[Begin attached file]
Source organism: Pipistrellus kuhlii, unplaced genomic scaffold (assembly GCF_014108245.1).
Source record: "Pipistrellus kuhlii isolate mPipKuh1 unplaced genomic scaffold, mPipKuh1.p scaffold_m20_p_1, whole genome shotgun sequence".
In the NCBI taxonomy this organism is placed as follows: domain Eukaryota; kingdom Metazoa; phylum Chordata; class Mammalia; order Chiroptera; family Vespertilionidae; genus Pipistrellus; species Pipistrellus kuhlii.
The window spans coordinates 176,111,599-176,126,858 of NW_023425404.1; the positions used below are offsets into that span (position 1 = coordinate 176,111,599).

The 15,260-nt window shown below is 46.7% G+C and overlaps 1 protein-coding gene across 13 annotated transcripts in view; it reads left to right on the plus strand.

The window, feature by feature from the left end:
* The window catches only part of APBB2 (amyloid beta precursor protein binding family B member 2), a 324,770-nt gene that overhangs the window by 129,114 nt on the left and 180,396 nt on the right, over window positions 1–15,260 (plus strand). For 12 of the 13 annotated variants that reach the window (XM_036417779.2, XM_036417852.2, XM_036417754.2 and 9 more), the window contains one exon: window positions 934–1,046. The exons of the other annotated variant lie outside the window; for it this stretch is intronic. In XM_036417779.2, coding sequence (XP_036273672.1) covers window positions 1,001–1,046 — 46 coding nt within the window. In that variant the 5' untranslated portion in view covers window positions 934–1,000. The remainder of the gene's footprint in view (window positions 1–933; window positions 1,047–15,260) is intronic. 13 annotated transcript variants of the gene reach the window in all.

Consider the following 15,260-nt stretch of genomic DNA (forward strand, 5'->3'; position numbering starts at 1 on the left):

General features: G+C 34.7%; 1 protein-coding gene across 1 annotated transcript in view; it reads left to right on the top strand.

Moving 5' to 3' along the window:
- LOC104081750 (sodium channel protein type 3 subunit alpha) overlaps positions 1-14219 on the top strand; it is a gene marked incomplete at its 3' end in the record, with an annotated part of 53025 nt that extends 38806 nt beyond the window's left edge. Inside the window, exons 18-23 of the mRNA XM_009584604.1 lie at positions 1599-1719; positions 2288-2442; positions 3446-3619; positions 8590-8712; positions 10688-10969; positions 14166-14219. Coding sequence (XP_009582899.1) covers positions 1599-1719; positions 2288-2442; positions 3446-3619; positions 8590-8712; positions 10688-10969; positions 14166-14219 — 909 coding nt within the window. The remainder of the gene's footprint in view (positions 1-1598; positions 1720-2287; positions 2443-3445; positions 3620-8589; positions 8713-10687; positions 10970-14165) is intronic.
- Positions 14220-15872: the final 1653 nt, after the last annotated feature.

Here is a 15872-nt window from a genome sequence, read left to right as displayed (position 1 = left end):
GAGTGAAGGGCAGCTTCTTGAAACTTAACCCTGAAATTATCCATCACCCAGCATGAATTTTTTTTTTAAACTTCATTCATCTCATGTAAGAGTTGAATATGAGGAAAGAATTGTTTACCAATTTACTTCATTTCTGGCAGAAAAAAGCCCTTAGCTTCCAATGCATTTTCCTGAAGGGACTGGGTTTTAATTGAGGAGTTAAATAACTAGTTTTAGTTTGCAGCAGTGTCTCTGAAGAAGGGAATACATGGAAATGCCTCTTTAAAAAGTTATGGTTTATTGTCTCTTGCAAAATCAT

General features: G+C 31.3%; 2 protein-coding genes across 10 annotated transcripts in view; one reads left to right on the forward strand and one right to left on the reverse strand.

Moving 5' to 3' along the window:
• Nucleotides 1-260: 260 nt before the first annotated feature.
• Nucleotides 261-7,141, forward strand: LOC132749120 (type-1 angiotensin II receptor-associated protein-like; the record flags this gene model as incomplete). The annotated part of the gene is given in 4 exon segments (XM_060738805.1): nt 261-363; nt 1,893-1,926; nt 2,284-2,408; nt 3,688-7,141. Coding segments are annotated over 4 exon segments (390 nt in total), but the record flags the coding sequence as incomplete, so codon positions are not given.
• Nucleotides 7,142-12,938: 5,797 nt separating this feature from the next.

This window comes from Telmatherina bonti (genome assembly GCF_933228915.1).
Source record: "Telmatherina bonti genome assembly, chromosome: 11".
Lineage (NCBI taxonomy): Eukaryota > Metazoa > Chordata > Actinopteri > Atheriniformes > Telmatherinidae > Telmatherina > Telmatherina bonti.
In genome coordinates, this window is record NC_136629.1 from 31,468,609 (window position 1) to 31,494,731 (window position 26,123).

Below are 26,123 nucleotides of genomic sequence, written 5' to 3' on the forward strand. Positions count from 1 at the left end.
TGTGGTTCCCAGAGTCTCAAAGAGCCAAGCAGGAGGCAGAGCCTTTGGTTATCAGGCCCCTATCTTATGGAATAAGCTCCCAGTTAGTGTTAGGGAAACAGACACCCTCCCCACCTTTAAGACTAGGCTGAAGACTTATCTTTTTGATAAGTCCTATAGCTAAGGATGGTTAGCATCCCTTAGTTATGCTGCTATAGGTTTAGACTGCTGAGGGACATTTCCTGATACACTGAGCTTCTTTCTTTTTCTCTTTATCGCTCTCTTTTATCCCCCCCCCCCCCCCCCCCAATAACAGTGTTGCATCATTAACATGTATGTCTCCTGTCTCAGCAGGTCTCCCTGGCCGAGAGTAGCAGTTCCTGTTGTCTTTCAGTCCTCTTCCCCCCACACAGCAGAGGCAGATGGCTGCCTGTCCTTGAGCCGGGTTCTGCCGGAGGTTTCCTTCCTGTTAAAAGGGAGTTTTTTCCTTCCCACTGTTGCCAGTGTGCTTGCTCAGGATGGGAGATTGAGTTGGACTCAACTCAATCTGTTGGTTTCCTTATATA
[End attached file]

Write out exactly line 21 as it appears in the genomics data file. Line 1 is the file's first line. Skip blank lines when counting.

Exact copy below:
Source record: "Telmatherina bonti genome assembly, chromosome: 11".